In our study we are taking Tawny Elk as an example, suppose we can only distinguish newborns,1-,2-,3-year-olds, but from adult(age through 13-17) we can only grouped as  middle-aged and elderly. To construct a stage-structured Leslie matrix, it is useful to construct a flow diagram of the movement of individuals through a life table. In Fig 1; each circle in the diagram represents either an age category or a stage category.


 

 Figure 1.Flow diagram for organizing a stage-structured Leslie matrix




Gm in the diagram represent the probability that a middle aged adult lives to next year, multiplied by proportion of middle-aged adults that remain in that stage. The concept may be more clear if we think like this, before the birthdays of elk; stage m consists of individuals from age 4 – 12; after their birthdays, stage m consists of the same individuals except the 12-years-old. The proportion of individuals remain in the group is the number of elk of age 4-11 divided by the individuals of age 4-12.

 

The proportion remains in stage m is given by:

 

Pm is the probability that a middle-aged adult will survive to next year, enter to next stage class. It is equal to the probability of surviving from one year to the next times the proportion that leave the middle-age stage, which is equal to 1- (the proportion that stay in the middle-aged stage).
 

Ge is the probability of an elderly elk living from one year to the next (Pe) multiplied by the proportion remain in stage e.


 

 

 The number of newborns is the sum of fecundity for each stage classes,

 

Table 1. The generic version of our stage-structured Leslie matrix.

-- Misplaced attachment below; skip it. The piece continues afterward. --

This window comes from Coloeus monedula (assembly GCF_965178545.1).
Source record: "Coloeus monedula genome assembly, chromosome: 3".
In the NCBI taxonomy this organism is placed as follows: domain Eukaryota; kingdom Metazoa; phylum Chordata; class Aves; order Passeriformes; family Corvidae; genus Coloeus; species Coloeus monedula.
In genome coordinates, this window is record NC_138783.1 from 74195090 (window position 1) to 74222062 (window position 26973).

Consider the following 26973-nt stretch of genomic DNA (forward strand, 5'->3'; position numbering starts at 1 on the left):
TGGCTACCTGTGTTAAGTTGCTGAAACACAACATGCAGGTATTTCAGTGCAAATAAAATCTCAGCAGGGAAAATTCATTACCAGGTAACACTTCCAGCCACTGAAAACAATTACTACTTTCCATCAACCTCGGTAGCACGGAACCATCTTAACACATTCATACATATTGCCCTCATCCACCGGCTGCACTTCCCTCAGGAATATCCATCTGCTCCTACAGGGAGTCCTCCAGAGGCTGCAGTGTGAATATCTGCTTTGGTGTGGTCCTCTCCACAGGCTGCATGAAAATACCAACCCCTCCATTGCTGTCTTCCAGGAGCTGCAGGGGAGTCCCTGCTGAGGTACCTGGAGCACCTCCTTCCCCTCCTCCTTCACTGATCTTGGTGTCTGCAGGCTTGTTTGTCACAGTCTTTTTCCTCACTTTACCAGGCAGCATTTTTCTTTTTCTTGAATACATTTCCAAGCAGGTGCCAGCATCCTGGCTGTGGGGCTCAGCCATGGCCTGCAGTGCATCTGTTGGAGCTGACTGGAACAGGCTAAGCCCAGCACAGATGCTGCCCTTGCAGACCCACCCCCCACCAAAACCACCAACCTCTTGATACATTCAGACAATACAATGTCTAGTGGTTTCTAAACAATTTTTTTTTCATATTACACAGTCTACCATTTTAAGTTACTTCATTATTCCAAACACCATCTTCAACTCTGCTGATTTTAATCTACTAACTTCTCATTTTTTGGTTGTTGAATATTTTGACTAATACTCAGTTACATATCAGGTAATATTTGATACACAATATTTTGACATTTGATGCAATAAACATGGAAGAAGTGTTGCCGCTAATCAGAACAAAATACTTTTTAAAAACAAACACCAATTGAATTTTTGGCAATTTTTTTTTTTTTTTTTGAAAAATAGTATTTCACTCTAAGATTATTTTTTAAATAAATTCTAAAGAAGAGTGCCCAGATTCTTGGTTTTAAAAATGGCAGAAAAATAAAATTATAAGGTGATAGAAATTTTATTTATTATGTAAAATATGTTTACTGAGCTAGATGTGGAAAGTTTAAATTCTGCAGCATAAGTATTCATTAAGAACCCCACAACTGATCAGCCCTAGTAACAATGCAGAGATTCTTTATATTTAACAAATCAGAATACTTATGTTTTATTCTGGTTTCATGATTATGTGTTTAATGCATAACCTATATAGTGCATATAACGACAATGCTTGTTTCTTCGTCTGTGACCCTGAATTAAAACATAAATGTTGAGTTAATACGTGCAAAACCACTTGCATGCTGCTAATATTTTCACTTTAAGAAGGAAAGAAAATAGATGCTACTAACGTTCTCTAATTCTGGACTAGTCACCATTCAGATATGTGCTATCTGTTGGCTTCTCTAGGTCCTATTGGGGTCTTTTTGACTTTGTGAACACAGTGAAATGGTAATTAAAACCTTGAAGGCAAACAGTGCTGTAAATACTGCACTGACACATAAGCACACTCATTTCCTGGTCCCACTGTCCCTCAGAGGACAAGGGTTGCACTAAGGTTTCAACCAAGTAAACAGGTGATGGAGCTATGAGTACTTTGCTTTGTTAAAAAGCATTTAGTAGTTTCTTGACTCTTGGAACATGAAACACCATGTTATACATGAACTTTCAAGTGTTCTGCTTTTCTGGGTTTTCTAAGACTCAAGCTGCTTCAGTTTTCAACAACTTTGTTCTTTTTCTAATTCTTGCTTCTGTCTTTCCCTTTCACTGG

For calculating number of individuals in each stage category in next year is achieved by multiplying the created matrix (Table .1) to number of individuals in each stage category of this year.

An excellent example for stage structured matrix is logger head turtle. Loggerhead turtles are distributed across the world can be found in Pacific, Atlantic, and Indian oceans. An adult loggerhead's major part of the life is spent in saltwater, except for the females, as they have to come ashore for a short period to lay eggs.

They have seven distinct life stages to the life of a loggerhead turtle (see Fig. 2), as follows: eggs and hatchlings, small juveniles, large juveniles, sub-adults, novice breeders, 1st year remigrants, and mature breeders. Females lay their eggs on shore and when the eggs hatch the baby turtles make their way to the water. Once the turtles in the water (small juvenile), they immediately start swimming and exploring. Young turtles (large juvenile) drift out to sea, where they inhabit floating debris in the ocean and scavenge for food. When they are at 12 years of age (sub adult), loggerhead turtles move into coastal regions. Loggerhead turtle will sexually mature only after 35 years (novice breeders).
 

 

Figure 2. Different stages of logger head turtle
 



Humans started hunting loggerhead turtles as a source of meat, oil and shells were also used in various crafts. From 2010 onwards loggerhead was considered as an endangered species. International Union for Conservation of Nature (IUCN) has taken several conservative measures to protect this animal.  Loggerhead turtles are still threatened by habitat destruction they mainly rely on healthy waters and beaches to survive. These turtles can live to quite old; they will sexually mature around 35 years old. People enjoy by watching them in some parts of the world, IUCN hopes their efforts will preserve loggerhead turtle populations on the survival of globe earth.